And I was to run the mess for one month, indeed my second tenure after six months. Well, what they would aspect from the mess manager now? A timely and regular meal, a quality food, and very low meal rate, et al. Now this is only possible if everybody come forwards and deposit their mess fees, advice the cooks to cook food in a manner they wish, ask the casual labours to work efficiently and maintain cleanliness in the home where we dwell. 

But as days passed by, I could see that those noise which they raised during the meeting were mere bluffing. Forget about advising the cooks and casual labours, I was to go knocking the door of every student and request them to pay for what they eat. Few even dared to eat for days without paying, with lame excuses. And when the food quality deteriorated one day, they just put the blame on the cooks or me without realizing how difficult it is for the mess manager to guide the cooks, setting the menus, and most important of all checking the meal rate which they all want at minimal. 

Without missing a single breakfast and feeding them twice with chicken, twice with egg, one meal with fish, and vegetable on other days every week, and finally when I declared that the daily expenditure for a student is Rs. 39.9 for the month of July, I could see a warm smile in their faces. I consider it a social service executed with dedication with my best ability. After one hectic month, in times scolding the casuals and cooks, in times exchanging heated words with fellow students, I was tired so with the mess more or less revived I handed over the task to another person. “Please don’t let us feed on Maggie in the coming month,” I requested the new manager. “Else I will make noise this time.”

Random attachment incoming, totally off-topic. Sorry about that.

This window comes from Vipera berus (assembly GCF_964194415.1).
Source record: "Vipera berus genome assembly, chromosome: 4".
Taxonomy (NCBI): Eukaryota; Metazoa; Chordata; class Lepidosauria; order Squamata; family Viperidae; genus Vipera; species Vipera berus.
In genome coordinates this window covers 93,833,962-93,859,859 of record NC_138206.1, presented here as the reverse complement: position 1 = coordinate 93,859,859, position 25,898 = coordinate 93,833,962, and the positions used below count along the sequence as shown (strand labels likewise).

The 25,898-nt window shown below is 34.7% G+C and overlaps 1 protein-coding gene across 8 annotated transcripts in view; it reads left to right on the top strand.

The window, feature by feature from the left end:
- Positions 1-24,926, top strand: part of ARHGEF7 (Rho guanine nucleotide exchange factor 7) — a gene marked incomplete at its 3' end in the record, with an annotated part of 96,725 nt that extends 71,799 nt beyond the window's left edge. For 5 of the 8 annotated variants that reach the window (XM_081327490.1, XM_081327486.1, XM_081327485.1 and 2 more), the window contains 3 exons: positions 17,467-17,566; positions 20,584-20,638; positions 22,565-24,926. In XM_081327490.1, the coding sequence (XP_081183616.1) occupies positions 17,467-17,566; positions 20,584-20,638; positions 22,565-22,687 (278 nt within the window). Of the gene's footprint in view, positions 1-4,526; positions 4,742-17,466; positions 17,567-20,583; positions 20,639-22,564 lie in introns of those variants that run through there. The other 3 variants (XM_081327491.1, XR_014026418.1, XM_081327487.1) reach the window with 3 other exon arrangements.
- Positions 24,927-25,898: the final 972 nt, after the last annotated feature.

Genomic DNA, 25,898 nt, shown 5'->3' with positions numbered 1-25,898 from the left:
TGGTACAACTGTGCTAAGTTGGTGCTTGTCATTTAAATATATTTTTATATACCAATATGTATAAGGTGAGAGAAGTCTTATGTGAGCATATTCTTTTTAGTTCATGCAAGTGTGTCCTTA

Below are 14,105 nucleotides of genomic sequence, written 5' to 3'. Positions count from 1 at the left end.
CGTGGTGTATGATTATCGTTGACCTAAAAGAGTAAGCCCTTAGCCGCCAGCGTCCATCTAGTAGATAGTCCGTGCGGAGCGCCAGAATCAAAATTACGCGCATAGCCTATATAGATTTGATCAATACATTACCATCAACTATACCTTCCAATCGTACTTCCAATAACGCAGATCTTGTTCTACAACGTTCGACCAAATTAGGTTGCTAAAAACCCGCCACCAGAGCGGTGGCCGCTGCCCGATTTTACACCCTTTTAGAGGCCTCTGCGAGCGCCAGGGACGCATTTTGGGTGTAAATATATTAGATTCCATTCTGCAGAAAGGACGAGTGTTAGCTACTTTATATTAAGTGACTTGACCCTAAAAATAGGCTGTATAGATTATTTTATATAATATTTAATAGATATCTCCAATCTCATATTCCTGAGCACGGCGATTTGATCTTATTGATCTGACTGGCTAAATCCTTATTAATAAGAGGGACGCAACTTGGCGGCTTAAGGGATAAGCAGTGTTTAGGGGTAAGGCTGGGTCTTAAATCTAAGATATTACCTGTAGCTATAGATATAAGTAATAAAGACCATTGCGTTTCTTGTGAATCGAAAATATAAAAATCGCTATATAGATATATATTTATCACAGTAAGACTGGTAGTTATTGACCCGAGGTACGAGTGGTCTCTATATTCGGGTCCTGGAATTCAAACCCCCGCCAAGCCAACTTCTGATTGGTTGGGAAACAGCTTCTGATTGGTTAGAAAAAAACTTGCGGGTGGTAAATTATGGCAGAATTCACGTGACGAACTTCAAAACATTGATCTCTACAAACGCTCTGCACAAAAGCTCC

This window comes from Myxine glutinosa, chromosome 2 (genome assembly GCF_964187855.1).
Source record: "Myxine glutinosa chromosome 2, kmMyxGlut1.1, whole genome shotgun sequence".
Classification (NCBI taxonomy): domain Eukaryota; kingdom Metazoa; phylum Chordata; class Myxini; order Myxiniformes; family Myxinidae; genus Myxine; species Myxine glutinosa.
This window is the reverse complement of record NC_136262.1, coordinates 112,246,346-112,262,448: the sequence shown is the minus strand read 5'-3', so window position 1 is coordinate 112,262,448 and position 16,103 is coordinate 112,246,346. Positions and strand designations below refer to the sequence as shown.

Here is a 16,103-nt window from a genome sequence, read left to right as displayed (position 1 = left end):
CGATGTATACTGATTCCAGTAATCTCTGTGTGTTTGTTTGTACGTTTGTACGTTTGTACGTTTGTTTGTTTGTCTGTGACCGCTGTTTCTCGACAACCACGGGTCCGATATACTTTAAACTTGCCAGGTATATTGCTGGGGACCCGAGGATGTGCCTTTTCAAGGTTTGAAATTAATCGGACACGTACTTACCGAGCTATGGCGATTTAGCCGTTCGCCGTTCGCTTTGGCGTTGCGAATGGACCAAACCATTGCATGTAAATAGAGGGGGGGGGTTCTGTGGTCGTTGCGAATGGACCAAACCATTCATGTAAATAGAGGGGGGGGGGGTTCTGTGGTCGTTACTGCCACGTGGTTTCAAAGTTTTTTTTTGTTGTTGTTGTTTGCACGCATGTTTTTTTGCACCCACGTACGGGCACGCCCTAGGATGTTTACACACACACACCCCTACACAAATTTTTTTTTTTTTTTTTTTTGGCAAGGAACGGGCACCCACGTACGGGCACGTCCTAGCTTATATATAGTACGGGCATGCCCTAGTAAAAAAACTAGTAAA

Thursday, 28 July 2011

Random Thoughts inscribed in me From Bajothang HSS.

I spent two fruitful years there. The moments there were more memorable and interesting than my current college life. Facing the silent but swiftly flowing Puna tsangchu was my class. Since my first day in class eleven Science, I choose to sit by the side of window. It was through that window, that I can have a clear view of the flowing river, the beach like banks on the other side, the cactus though thorny but green, the fields that feed the families, the roads leading to capital, and of course the pristine hills filled with evergreen chir pines (Pinus roxburghii).
I use to gaze through the window, just loving the way nature blossom, the way river swell, the way the paddy ripe, the beauty of flowers of the thorny cactus, and sometimes landing myself in the capital city in the modest car driven by an elegant lass until a flying chalk from the teacher hit me on my head. 

In the spring months, the gusty wind from the Wangdue town dumps its dust in the shallow vales of Bajothang. I could see the sands on the shore of river on the other side being swirled by the effect of breeze from the swift Puna Tshangchu. The river has not swelled yet and it would remain clear blue. The swans from the northern snow capped mountains are yet to return to their summer homes having dwelled the banks of river the entire winter. The new flush of leaves sprout from the surrounding trees of Neem (Malia azadirach), Eucalyptus, Cypress (Cupresus corneyana), etc.., and fruit trees like Pomegranate (Punica granatum) and Guava (Psidium  guajava), are yet to flower. The pines as always remain evergreen and I use to wish, if our life would remain evergreen forever like those conifers.
source: google images

But as the valley grows warmer, the tiny mosquitoes which have breed from the nearby drains and pig sty would visit our morning classes, commencing their years progress with a sting on our ears. Sooner the clouds gather and torrential rain hit the roofs, awakening the drowsy class. The river then turn grey and begins its turbulent flow, sweeping the upper ridges of the banks, thus cleaning the filthy and dirty banks of winters leftover.